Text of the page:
What part of ‘late’ don’t you understand?

One of the most surprising questions I have received came from a young man who was having trouble landing a job. “I was 20 minutes late for one job interview but only five minutes late for another,” he said. “I guess I can understand why I didn’t get the job when I was twenty minutes late, but not getting the job when I was only five minutes late seems unfair. What’s the problem?” What was surprising about his question was that he had no concept that “late” is not a relative term, you either are or you aren‘t.


In my seminars, I tell participants, “If I had only one piece of advice I could give it would be: Be on time.” If you’re on time, you start out on the right foot. When you’re late, you start out on the wrong foot trying to recover from your error. You know that because the first words out of your mouth are, “I’m sorry.” In the case of this young man, late is late, and if he can’t be on time for the interview can he be relied on to be on time preparing a report, meeting with a client, or simply getting his work done in general? It’s no surprise he didn’t get the job, especially if, in comparison, his competition was on time.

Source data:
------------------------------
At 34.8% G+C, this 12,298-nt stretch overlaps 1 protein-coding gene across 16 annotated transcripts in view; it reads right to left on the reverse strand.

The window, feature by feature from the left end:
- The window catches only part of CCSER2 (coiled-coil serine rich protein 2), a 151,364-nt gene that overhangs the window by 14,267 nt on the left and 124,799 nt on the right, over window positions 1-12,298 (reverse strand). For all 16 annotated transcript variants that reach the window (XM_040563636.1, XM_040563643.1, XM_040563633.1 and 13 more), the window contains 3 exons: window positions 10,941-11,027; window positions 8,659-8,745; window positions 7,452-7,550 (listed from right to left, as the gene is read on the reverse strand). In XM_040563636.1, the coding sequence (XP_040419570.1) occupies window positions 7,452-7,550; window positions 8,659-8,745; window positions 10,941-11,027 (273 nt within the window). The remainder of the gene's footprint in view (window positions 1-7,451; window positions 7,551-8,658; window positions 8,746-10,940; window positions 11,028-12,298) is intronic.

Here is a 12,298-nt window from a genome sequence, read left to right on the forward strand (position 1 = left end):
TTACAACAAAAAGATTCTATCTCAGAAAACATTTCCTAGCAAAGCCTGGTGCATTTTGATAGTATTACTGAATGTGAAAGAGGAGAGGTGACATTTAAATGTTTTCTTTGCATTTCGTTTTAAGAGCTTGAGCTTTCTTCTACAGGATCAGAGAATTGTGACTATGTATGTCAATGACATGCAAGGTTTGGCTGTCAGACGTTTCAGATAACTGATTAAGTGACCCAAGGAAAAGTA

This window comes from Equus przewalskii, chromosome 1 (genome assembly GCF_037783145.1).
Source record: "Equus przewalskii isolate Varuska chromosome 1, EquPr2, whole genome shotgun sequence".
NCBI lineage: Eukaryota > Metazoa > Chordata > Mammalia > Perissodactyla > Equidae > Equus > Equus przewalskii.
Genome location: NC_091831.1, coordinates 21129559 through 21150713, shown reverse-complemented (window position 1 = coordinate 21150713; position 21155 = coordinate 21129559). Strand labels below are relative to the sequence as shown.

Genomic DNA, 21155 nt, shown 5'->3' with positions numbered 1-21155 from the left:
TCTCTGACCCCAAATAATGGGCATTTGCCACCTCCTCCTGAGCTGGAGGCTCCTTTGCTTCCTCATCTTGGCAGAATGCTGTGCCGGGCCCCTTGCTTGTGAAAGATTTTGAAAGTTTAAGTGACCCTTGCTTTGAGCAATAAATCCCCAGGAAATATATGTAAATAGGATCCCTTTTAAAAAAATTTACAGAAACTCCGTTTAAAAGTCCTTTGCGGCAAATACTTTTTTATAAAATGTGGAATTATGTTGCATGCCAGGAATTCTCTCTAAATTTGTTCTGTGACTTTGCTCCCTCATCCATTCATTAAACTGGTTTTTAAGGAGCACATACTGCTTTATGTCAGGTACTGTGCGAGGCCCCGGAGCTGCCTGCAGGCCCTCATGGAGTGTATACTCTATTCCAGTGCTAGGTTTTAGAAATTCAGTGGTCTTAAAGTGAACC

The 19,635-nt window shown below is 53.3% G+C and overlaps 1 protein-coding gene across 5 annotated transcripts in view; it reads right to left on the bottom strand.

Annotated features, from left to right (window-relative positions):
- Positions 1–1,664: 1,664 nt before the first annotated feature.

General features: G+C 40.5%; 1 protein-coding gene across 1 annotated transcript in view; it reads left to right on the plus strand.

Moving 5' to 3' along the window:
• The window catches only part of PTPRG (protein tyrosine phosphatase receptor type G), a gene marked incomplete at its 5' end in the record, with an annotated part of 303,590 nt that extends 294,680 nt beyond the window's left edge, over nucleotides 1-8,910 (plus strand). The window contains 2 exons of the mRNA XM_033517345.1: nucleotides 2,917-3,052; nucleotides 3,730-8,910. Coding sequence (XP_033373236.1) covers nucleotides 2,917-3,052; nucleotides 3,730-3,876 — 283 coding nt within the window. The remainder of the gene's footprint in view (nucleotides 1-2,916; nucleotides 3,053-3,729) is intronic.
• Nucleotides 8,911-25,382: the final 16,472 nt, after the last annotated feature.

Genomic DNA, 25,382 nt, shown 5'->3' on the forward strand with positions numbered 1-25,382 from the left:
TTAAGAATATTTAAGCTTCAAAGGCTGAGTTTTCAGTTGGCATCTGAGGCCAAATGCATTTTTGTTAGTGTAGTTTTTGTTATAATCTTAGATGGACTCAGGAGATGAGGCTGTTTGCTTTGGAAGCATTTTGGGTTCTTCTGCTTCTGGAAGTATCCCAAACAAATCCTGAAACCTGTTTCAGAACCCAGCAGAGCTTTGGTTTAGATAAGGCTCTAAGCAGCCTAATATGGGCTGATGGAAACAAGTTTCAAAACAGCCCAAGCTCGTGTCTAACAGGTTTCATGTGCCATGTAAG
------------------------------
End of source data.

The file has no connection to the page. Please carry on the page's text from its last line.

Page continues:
At a job interview your goal is to stand out from the other applicants, not just because of your job skills, but also by your polished personal skills. By concentrating on these five essentials, you’ll improve your chances for success:

Be on time.

Prepare. It’s expected that you ask questions about the company where you’re applying, so do some research ahead of time. Practice answers to anticipated interview questions. Do it out loud so you get used to hearing yourself and so your mouth gets familiar actually forming the words. The key here is practice will give you confidence, and businesses favor people who are confident.


Dress one notch up. Make an effort to check out how people at that business dress. You want to show you belong and your clothing will signal that instantly. If they dress casually, you might step it up by adding a tie or jacket to your outfit.

Smile, look them in the eye and speak clearly. Your goal is to show your interviewer that you can represent her company positively and effectively. If you mumble, if you can’t look the interviewer in the eye, if you’re sullen, she’ll wonder if that’s how you’ll interact with colleagues, clients, prospects, or suppliers, and she won’t be impressed.


Thank them twice. First at the end of the interview, and then a second time when you send a thank you note, ideally within twenty-four hours. You can start by sending an email thank you. Best practice is to follow it up with a note sent in the mail. It’s not only polite, but also proves that you know how to conclude a business interaction effectively.

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